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Rare Egyptian paintings found in museum cellar

Rare paintings by some of Egypt's most renowned artists thought to have belonged to the country's former royal family have been found by workers renovating a Cairo museum.

Officials said the trove of 222 works – including books, maps and newspapers found in the Egyptian Museum of Civilization – dated back to before Egypt's monarchy was toppled in 1952.

"We found a huge number of artworks from the most popular artists like Hussein Fawzi, Mofeed Gayd and Kamel Mustafa," said Culture Ministry official Ashraf Reda.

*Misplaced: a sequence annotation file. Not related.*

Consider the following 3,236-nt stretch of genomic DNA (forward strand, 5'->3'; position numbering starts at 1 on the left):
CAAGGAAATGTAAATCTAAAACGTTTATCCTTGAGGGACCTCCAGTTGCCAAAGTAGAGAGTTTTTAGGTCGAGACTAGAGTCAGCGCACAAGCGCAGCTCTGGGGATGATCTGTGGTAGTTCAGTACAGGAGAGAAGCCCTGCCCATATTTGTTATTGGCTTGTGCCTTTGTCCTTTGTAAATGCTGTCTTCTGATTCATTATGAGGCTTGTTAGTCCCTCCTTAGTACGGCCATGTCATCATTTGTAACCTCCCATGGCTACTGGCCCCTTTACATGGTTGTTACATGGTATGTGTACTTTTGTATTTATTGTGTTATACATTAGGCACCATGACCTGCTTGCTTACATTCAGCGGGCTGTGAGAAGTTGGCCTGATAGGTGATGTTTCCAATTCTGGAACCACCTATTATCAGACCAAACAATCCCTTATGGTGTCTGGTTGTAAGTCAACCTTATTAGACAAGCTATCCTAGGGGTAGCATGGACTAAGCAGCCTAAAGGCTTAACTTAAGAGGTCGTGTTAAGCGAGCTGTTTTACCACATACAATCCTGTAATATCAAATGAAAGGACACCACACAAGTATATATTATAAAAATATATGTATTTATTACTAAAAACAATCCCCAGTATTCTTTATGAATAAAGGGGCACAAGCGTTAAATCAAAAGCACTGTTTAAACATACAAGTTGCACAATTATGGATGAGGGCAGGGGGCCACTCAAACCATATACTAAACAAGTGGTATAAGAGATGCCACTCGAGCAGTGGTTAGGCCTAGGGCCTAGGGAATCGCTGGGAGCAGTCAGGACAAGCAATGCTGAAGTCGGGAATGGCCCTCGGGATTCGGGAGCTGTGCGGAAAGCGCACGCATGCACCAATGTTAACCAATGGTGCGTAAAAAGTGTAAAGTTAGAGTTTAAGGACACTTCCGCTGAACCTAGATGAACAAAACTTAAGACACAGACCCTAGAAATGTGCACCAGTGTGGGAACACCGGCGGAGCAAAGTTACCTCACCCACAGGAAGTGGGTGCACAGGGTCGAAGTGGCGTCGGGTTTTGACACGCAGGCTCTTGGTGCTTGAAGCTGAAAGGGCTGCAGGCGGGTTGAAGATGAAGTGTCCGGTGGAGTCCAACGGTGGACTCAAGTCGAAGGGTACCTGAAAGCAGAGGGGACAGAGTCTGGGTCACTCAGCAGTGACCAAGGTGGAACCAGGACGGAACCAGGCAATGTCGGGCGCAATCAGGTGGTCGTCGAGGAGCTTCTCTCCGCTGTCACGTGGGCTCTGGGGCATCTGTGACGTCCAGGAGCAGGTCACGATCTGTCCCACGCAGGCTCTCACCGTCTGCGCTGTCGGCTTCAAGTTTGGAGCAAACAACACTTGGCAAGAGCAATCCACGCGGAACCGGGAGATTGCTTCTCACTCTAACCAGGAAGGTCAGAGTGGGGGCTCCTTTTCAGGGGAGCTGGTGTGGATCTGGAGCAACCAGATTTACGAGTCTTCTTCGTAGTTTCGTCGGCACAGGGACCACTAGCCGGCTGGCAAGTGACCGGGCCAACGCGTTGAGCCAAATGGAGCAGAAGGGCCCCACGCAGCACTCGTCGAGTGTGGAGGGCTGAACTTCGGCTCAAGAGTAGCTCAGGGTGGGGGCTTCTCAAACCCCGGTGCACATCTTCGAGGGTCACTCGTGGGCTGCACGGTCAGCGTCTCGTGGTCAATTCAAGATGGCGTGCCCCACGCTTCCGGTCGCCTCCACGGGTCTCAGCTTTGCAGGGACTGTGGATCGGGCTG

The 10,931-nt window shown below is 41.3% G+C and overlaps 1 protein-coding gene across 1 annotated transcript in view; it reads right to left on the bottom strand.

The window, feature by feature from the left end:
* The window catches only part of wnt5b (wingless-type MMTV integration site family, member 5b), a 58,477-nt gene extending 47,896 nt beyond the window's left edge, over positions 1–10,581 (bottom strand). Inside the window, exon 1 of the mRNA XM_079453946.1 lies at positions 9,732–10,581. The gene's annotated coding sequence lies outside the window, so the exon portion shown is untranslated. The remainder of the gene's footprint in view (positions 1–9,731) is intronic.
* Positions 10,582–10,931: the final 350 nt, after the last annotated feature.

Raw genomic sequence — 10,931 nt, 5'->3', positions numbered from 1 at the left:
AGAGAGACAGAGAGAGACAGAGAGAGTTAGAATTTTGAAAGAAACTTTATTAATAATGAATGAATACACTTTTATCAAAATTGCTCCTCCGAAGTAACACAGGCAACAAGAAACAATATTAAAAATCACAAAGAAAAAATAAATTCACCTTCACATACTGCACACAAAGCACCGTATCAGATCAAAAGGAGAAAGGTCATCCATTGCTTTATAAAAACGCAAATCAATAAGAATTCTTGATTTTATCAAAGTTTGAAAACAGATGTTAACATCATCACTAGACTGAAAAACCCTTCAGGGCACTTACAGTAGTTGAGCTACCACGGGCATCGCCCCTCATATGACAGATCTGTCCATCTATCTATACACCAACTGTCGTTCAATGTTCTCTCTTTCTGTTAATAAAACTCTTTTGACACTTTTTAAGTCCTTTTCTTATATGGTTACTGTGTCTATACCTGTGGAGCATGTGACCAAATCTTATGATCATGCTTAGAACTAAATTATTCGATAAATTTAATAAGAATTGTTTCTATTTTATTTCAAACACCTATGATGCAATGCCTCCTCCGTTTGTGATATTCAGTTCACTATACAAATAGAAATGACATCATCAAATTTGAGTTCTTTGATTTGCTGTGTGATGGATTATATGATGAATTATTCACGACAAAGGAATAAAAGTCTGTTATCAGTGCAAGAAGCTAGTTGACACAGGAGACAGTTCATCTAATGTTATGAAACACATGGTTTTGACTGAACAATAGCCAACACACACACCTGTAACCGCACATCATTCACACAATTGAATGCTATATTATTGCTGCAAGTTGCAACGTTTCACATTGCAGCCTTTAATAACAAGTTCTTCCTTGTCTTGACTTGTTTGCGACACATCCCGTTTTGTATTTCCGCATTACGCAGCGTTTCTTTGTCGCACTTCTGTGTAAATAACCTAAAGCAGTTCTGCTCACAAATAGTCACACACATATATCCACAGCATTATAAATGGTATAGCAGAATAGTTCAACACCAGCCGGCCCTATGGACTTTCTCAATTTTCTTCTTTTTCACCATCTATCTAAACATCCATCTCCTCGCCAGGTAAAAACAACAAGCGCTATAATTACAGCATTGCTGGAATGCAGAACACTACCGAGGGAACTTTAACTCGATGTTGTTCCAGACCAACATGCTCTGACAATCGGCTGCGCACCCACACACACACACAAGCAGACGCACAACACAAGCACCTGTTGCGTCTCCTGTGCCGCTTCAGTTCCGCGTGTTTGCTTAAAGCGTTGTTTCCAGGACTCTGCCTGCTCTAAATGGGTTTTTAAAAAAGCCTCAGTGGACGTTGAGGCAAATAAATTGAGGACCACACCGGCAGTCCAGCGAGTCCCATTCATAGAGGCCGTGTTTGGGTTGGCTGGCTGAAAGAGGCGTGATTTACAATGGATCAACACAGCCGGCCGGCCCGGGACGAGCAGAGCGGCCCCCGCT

Artists like Fawzi represented Egypt's contemporary art movement in the 20th century, which flourished under King Farouq I and his father King Fuad I.

Army officers overthrew Farouq in a bloodless coup in 1952, bringing an end to a dynasty begun by Mohammad Ali Pasha – an Ottoman army officer who seized power in Egypt in 1805.

"The artworks represent Orientalists, realist artists and the new classic art," said Tarek Mamoun, general manager of Egypt's national museums.

The works were discovered about three weeks ago in a small cellar at the Egyptian Museum of Civilization, built in 1936 to document the Stone Age, ancient Egypt and the Coptic age.

The finds will be put on display at the al-Jazeera museum, where the royal collection is housed.

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